How to Connect a Flat-Screen Monitor to a Cable Box
By Christopher Kennedy
If you have a spare flat screen monitor and want to save money on a television for a small office or kitchen, you can re-purpose that monitor with the addition of a cable box. A digital or RCA connection will allow for the easy transition from a computer component to a home entertainment device.
Identify if your monitor and cable box has DVI or HDMI or RCA/Composite video inputs.
Select the appropriate cable for the setup you are going to use. If your monitor has a DVI output, you will need a DVI to HDMI converter.
Power down both the monitor and cable box.
Connect the selected cable to DVI IN or HDMI IN or RCA IN on your flat screen monitor. If you are using RCA cables, make sure you plug each cable into the plug with the corresponding color.
Power on both your monitor and cable box and test to see if you are receiving a video signal. If the monitor does not auto-detect the input, manually switch it to the correct input.
Determine if your flat screen monitor has built-in speakers. If these speakers are inadequate or your monitor does not come with built-in speakers, you can connect external computer speakers to this setup by simply plugging the 3.5mm plug into your cable box's headphone jack. If your cable box does not come equipped with a headphone jack, you can purchase a female 3.5mm to male RCA plug.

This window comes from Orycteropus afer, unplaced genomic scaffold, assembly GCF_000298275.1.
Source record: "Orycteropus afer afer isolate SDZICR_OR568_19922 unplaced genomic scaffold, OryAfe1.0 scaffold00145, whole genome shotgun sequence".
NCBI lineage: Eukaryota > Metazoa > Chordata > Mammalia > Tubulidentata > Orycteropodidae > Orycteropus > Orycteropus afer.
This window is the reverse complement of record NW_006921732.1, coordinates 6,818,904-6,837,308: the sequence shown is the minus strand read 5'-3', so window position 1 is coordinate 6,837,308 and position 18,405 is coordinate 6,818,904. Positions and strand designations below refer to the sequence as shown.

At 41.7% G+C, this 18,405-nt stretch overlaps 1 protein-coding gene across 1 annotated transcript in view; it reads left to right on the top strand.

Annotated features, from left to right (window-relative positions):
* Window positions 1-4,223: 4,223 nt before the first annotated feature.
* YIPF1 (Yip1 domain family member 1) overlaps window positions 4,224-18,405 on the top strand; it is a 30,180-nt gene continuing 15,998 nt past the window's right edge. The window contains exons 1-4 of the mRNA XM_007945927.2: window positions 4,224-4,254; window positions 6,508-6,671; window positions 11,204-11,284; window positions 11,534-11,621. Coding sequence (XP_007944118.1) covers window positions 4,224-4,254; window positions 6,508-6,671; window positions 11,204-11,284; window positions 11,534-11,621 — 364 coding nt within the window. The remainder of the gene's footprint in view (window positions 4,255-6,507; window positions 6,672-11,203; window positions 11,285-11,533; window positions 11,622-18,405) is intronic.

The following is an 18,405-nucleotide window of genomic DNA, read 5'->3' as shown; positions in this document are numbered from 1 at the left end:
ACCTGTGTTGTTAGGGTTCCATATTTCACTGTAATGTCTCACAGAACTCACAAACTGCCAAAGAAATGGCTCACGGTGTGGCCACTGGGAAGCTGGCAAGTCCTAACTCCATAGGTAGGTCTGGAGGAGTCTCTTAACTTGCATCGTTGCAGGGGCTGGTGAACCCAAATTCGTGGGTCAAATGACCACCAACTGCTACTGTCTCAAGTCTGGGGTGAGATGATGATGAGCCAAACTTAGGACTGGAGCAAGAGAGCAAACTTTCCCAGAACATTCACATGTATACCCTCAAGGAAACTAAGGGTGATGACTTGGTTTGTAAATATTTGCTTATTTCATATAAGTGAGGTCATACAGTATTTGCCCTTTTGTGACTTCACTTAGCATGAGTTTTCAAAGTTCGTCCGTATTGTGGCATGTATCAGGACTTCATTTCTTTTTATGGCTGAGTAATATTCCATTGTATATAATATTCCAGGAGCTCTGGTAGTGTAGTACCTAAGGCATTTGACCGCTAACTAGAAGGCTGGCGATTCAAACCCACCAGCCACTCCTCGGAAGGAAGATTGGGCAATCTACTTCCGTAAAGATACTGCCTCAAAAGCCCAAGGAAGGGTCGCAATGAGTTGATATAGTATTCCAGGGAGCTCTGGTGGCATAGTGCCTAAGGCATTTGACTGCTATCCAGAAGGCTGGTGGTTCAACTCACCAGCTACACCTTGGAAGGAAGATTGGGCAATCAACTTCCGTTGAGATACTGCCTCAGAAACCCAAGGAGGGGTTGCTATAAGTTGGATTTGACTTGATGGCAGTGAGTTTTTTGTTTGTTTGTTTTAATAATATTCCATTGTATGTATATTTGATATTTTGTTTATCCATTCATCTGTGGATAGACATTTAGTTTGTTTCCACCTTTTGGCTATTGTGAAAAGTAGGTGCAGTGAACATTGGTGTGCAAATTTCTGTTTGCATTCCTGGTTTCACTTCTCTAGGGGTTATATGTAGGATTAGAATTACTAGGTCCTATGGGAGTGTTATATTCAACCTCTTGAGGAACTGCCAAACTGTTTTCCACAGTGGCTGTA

Plug your speakers into the female end of the 3.5mm to RCA plug, and the RCA end into the AUDIO OUT on your cable box.
Test the connection on different channels to confirm a correct setup.
- With this setup, your cable box's remote control will only control the cable box. This setup is ideal for a small office or kitchen where the monitor's power button and speaker's volume control are in easy reach, since they cannot be controlled remotely.
Christopher Kennedy is a graduate of Montclair State University and holds a degree in communication studies with a concentration in public relations. He began writing professionally in 2005, starting with the campus newspaper, "The Montclairion," and various private clients.